Architectural fees are generally proportional to construction costs.   A higher construction cost represents more complex details and finishes.  More complex details and finishes require more time-consuming design services.  Thus, a higher-end space requires higher design fees.

These days, many of us tenant improvement architects are designing spaces that are more budget-conscious than image-conscious.  Yet even the most cost-conscious clients must spend a minimum of about $50 per square foot for an interior office remodel, especially for a smaller space with less economy of scale.  Let’s use a 5,000 square foot space as an example.  At $50 per square foot, $250,000 is a very bare-bones budget.  If a space is in “shell” condition, $250,000 is not enough to build out even the most simple of spaces due to the needed HVAC and electrical infrastructure.  However, if an office is “second-generation” space, meaning it’s an existing office that simply requires some re-work, $250,000 would be enough to make a few functional and aesthetic upgrades.

On a simple $50 per square foot project, basic architectural design fees might range anywhere from $2.00 per square foot to $4.00 per square foot, or $10,000 to $20,000 for the 5,000 square foot example.  These basic services would most likely include:  programming (about 5% of the fee), schematic design (about 10% of the fee), design development (about 20% of the fee), permit, bid, and construction drawings (about 45% of the fee), and construction administration (about 20% of the fee).  Not included are mechanical and electrical engineering costs which might be an additional $1.50 to $2.00 per square foot, or $7,500 to $10,000.  On small projects, the mechanical and electrical work are often design/build and not engineered. Structural engineering is typically not required for most office tenant improvements, however if it is needed, the cost would vary depending on the reason, but would most likely be in the $2,000 to $5,000 range for a small project.  Furniture and decorating services might be an additional $1.00 to $1.50 per square foot.   The above basic fee range also assumes that a CAD file of the existing floor plan and existing handicapped accessibility drawings for the building are provided by the landlord to the architect.  Given everything just said, the total fees for a small tenant improvement project might be as high as $8 per square foot if some of these extra services are provided.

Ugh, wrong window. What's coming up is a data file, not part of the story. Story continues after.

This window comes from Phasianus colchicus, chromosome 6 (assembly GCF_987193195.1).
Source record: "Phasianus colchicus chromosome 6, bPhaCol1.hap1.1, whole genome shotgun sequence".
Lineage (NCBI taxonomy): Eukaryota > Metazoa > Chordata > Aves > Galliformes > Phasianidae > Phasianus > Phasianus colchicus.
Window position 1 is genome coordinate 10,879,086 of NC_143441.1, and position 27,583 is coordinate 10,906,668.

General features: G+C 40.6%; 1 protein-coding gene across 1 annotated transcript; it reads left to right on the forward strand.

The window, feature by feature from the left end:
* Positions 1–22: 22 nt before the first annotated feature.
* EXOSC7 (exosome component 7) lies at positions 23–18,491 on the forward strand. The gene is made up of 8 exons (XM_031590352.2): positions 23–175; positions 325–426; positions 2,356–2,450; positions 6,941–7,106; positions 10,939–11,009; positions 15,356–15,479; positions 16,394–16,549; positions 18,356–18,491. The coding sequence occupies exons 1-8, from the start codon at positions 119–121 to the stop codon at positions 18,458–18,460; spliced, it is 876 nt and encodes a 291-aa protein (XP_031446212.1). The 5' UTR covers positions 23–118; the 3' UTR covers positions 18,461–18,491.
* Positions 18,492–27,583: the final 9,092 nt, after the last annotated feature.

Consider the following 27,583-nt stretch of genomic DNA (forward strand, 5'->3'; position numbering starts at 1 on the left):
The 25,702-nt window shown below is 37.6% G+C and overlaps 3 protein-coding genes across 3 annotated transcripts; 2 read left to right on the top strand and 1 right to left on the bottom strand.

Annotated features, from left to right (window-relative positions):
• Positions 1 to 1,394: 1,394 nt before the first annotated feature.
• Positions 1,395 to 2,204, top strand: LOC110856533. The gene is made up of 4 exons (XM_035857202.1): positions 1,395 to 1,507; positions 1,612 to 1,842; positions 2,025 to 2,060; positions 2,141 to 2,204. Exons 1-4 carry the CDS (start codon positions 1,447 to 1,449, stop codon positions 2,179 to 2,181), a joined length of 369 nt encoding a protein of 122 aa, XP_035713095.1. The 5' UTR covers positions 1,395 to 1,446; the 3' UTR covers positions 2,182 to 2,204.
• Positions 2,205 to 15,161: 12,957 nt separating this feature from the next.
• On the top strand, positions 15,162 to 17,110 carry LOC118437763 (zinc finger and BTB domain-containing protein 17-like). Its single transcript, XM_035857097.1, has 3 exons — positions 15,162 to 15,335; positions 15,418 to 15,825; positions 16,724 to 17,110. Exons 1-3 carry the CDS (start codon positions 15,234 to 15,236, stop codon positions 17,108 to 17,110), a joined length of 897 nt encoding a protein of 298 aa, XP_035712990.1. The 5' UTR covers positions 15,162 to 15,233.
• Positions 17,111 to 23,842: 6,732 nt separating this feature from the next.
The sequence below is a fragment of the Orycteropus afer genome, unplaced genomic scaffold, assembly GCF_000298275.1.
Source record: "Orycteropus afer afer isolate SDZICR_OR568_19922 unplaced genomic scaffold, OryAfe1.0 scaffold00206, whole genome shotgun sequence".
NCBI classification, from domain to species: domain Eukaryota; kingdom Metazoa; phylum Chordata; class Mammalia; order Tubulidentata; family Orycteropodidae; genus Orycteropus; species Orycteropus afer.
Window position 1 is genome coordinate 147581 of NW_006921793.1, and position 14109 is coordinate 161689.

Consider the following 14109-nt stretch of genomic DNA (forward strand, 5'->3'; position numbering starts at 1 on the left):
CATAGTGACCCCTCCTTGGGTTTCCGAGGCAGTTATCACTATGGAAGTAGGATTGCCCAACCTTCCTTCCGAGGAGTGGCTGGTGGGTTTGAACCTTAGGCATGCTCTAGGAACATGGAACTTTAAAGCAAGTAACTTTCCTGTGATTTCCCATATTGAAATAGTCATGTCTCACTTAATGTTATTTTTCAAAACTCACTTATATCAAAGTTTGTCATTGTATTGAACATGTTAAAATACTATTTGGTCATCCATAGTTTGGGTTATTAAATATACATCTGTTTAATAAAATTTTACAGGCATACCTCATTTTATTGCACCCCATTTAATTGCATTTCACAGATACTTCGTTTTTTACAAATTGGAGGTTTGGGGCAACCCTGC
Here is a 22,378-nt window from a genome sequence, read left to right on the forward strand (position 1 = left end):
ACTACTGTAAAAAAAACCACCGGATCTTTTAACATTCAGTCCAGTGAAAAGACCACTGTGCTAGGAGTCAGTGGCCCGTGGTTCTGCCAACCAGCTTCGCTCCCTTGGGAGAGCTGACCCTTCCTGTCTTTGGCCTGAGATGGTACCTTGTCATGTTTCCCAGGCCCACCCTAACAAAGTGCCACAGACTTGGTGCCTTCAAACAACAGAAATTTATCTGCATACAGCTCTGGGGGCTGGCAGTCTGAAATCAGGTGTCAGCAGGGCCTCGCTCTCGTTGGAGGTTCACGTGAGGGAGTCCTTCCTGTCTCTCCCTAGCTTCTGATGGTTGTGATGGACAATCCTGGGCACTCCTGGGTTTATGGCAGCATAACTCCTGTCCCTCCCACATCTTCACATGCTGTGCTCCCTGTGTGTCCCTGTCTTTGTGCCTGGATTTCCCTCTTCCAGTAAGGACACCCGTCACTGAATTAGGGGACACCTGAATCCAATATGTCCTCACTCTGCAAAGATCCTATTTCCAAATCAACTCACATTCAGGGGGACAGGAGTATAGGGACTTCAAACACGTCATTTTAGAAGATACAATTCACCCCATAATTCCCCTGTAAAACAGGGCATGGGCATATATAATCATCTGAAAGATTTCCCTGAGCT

A good benchmark for fees on a small remodel project is about 10% of the construction cost without engineering, or about 15% of the construction cost with engineering.  But since the construction cost is not determined until the architectural drawings are complete and bid, this benchmark is not very useful unless a solid construction budget is established before the start of the project.  If so, the architect should design to that budget if it is realistic.  A client should not give an architect an unreasonably low construction budget in order to keep the architectural fees as low as possible.  The architect will let the client know if the budget is not feasible. Moreover, if a low budget is established, and the contracted architectural fees are thus proportionally low, the architect can only provide services relative to the construction budget and their fees.  If the client drives a higher-end design, the architect will need to request additional fees, because a higher-end design requires the architect to spend more time on the project.  An architect will tie their fees to the construction budget in their contract for this reason.

Sometimes, a client does not want to commit to the entire project until they have an idea of what the construction cost will be, and will retain the architect for programming through design development, or just enough to obtain a construction estimate from a contractor.  If an architect is working without a construction budget in mind, and designing per the client’s direction without boundaries, the architect will most likely be compensated on an hourly basis, instead of a lump sum basis, at least through the design development phase, when the scope of the project is defined.

The above fee ranges apply to interior office tenant improvements, and assume that no work to the building core or shell is required.  Banking, retail, restaurant, and other project types typically have higher fees.

“Why Does This Office Remodel Cost So Much?”

17 01 2011

These days, many companies are choosing to make a few minor revisions to their office space instead of building new office buildings or undertaking “gut-and-rebuild” interior overhauls. Whether demising space to sublease a portion of it, or making changes that improve productivity, attract customers, or recruit the best employees, businesses are focused on ways to increase revenue with minimal expense.

We recently met with a new client, the principal of a law firm, who wanted to make some interior changes to their office suite. After she explained her wish list, I provided a ballpark construction cost estimate. Although doing this can nip a potential project in the bud, we don’t want to see clients waste money on design drawings only for a project to be cancelled when the construction bids come in too high. “Why so much?” this attorney wondered, “We just want to move a few walls.” This is very a common question.

Moving walls is not as straightforward as many people think. Actually, walls are not moved at all. Existing walls are demolished, and new walls, in different locations, are built from scratch. Changing wall locations requires relocating HVAC vents, light fixtures, sprinkler heads, electrical wiring and outlets, telephone and data cabling, and sometimes moldings or wainscoting. Where existing walls are demolished, new areas of flooring and ceiling material are usually needed, because patching the wounds left by demolished walls would be unsightly. This might mean re-carpeting a room or an entire office suite so the carpet matches throughout.